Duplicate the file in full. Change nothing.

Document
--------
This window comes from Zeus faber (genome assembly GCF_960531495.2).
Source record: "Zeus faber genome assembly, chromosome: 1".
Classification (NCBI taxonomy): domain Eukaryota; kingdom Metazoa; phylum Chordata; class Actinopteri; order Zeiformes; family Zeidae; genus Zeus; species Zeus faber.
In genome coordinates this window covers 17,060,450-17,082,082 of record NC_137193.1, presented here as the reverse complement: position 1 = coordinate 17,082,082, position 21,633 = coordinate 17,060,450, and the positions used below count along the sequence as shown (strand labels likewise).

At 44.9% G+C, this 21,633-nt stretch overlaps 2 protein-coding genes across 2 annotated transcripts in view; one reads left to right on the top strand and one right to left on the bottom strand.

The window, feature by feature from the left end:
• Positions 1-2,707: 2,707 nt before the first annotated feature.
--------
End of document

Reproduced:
This window comes from Zeus faber (genome assembly GCF_960531495.2).
Source record: "Zeus faber genome assembly, chromosome: 1".
Classification (NCBI taxonomy): domain Eukaryota; kingdom Metazoa; phylum Chordata; class Actinopteri; order Zeiformes; family Zeidae; genus Zeus; species Zeus faber.
In genome coordinates this window covers 17,060,450-17,082,082 of record NC_137193.1, presented here as the reverse complement: position 1 = coordinate 17,082,082, position 21,633 = coordinate 17,060,450, and the positions used below count along the sequence as shown (strand labels likewise).

At 44.9% G+C, this 21,633-nt stretch overlaps 2 protein-coding genes across 2 annotated transcripts in view; one reads left to right on the top strand and one right to left on the bottom strand.

The window, feature by feature from the left end:
• Positions 1-2,707: 2,707 nt before the first annotated feature.